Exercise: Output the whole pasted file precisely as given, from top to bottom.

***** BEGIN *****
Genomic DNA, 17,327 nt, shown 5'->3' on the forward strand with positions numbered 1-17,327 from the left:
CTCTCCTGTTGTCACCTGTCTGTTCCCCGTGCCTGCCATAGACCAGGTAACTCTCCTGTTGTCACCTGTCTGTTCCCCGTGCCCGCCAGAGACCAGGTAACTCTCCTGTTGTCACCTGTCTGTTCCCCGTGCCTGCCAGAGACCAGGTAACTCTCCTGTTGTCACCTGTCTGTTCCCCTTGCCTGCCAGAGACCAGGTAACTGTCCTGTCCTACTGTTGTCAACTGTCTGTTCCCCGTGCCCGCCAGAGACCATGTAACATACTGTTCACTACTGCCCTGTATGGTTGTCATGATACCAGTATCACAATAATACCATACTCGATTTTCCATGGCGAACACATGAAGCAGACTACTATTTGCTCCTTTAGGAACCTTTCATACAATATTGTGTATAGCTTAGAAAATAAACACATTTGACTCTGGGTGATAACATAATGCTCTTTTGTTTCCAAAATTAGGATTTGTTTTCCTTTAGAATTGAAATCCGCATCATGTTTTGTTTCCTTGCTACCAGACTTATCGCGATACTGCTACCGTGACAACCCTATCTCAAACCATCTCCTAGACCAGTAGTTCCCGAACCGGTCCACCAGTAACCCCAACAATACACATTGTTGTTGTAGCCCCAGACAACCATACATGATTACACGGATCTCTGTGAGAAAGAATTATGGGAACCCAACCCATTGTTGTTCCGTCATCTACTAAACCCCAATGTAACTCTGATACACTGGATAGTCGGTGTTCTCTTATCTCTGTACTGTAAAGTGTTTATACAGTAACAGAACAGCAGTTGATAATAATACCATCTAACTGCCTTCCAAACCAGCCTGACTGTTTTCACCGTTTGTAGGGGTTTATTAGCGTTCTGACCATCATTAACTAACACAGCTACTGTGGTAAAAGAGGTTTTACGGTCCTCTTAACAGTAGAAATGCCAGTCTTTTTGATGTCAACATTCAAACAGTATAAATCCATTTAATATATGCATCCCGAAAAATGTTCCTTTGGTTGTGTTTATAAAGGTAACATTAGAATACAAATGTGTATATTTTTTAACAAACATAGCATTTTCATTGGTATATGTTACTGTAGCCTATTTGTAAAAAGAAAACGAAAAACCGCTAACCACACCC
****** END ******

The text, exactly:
Genomic DNA, 17,327 nt, shown 5'->3' on the forward strand with positions numbered 1-17,327 from the left:
CTCTCCTGTTGTCACCTGTCTGTTCCCCGTGCCTGCCATAGACCAGGTAACTCTCCTGTTGTCACCTGTCTGTTCCCCGTGCCCGCCAGAGACCAGGTAACTCTCCTGTTGTCACCTGTCTGTTCCCCGTGCCTGCCAGAGACCAGGTAACTCTCCTGTTGTCACCTGTCTGTTCCCCTTGCCTGCCAGAGACCAGGTAACTGTCCTGTCCTACTGTTGTCAACTGTCTGTTCCCCGTGCCCGCCAGAGACCATGTAACATACTGTTCACTACTGCCCTGTATGGTTGTCATGATACCAGTATCACAATAATACCATACTCGATTTTCCATGGCGAACACATGAAGCAGACTACTATTTGCTCCTTTAGGAACCTTTCATACAATATTGTGTATAGCTTAGAAAATAAACACATTTGACTCTGGGTGATAACATAATGCTCTTTTGTTTCCAAAATTAGGATTTGTTTTCCTTTAGAATTGAAATCCGCATCATGTTTTGTTTCCTTGCTACCAGACTTATCGCGATACTGCTACCGTGACAACCCTATCTCAAACCATCTCCTAGACCAGTAGTTCCCGAACCGGTCCACCAGTAACCCCAACAATACACATTGTTGTTGTAGCCCCAGACAACCATACATGATTACACGGATCTCTGTGAGAAAGAATTATGGGAACCCAACCCATTGTTGTTCCGTCATCTACTAAACCCCAATGTAACTCTGATACACTGGATAGTCGGTGTTCTCTTATCTCTGTACTGTAAAGTGTTTATACAGTAACAGAACAGCAGTTGATAATAATACCATCTAACTGCCTTCCAAACCAGCCTGACTGTTTTCACCGTTTGTAGGGGTTTATTAGCGTTCTGACCATCATTAACTAACACAGCTACTGTGGTAAAAGAGGTTTTACGGTCCTCTTAACAGTAGAAATGCCAGTCTTTTTGATGTCAACATTCAAACAGTATAAATCCATTTAATATATGCATCCCGAAAAATGTTCCTTTGGTTGTGTTTATAAAGGTAACATTAGAATACAAATGTGTATATTTTTTAACAAACATAGCATTTTCATTGGTATATGTTACTGTAGCCTATTTGTAAAAAGAAAACGAAAAACCGCTAACCACACCC